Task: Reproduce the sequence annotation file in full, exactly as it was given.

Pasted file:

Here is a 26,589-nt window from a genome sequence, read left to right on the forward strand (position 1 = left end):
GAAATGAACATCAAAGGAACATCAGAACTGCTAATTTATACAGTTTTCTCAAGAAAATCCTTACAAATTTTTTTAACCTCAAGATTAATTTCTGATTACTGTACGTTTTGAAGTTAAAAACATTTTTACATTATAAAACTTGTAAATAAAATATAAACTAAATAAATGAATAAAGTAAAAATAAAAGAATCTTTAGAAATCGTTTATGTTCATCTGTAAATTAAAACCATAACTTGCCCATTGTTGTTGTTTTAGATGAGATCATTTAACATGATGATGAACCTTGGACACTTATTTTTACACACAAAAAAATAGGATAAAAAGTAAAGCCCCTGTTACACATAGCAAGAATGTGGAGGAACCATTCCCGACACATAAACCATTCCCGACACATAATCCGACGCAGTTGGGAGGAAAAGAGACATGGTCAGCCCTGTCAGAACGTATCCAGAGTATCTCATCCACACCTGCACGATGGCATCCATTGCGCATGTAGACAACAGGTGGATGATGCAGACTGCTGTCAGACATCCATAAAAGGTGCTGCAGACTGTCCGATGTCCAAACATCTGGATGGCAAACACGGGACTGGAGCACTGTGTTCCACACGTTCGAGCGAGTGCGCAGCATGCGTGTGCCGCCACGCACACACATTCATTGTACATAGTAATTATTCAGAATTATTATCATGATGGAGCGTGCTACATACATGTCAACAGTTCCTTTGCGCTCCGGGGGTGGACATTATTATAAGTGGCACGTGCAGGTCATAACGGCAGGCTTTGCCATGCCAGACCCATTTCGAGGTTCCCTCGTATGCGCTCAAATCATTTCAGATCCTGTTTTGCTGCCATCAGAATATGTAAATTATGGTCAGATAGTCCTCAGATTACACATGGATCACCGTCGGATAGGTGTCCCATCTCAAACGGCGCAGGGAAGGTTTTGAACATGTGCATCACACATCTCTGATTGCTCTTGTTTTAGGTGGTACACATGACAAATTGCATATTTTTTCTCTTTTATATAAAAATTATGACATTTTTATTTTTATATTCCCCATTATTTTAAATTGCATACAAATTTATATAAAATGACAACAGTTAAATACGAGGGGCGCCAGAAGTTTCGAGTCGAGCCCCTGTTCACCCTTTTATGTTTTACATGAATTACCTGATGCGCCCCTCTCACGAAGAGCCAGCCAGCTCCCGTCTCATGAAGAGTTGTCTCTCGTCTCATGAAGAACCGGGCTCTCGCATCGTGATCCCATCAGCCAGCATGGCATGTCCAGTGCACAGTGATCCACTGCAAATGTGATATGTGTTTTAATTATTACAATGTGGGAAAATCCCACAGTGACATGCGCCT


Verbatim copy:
Here is a 26,589-nt window from a genome sequence, read left to right on the forward strand (position 1 = left end):
GAAATGAACATCAAAGGAACATCAGAACTGCTAATTTATACAGTTTTCTCAAGAAAATCCTTACAAATTTTTTTAACCTCAAGATTAATTTCTGATTACTGTACGTTTTGAAGTTAAAAACATTTTTACATTATAAAACTTGTAAATAAAATATAAACTAAATAAATGAATAAAGTAAAAATAAAAGAATCTTTAGAAATCGTTTATGTTCATCTGTAAATTAAAACCATAACTTGCCCATTGTTGTTGTTTTAGATGAGATCATTTAACATGATGATGAACCTTGGACACTTATTTTTACACACAAAAAAATAGGATAAAAAGTAAAGCCCCTGTTACACATAGCAAGAATGTGGAGGAACCATTCCCGACACATAAACCATTCCCGACACATAATCCGACGCAGTTGGGAGGAAAAGAGACATGGTCAGCCCTGTCAGAACGTATCCAGAGTATCTCATCCACACCTGCACGATGGCATCCATTGCGCATGTAGACAACAGGTGGATGATGCAGACTGCTGTCAGACATCCATAAAAGGTGCTGCAGACTGTCCGATGTCCAAACATCTGGATGGCAAACACGGGACTGGAGCACTGTGTTCCACACGTTCGAGCGAGTGCGCAGCATGCGTGTGCCGCCACGCACACACATTCATTGTACATAGTAATTATTCAGAATTATTATCATGATGGAGCGTGCTACATACATGTCAACAGTTCCTTTGCGCTCCGGGGGTGGACATTATTATAAGTGGCACGTGCAGGTCATAACGGCAGGCTTTGCCATGCCAGACCCATTTCGAGGTTCCCTCGTATGCGCTCAAATCATTTCAGATCCTGTTTTGCTGCCATCAGAATATGTAAATTATGGTCAGATAGTCCTCAGATTACACATGGATCACCGTCGGATAGGTGTCCCATCTCAAACGGCGCAGGGAAGGTTTTGAACATGTGCATCACACATCTCTGATTGCTCTTGTTTTAGGTGGTACACATGACAAATTGCATATTTTTTCTCTTTTATATAAAAATTATGACATTTTTATTTTTATATTCCCCATTATTTTAAATTGCATACAAATTTATATAAAATGACAACAGTTAAATACGAGGGGCGCCAGAAGTTTCGAGTCGAGCCCCTGTTCACCCTTTTATGTTTTACATGAATTACCTGATGCGCCCCTCTCACGAAGAGCCAGCCAGCTCCCGTCTCATGAAGAGTTGTCTCTCGTCTCATGAAGAACCGGGCTCTCGCATCGTGATCCCATCAGCCAGCATGGCATGTCCAGTGCACAGTGATCCACTGCAAATGTGATATGTGTTTTAATTATTACAATGTGGGAAAATCCCACAGTGACATGCGCCT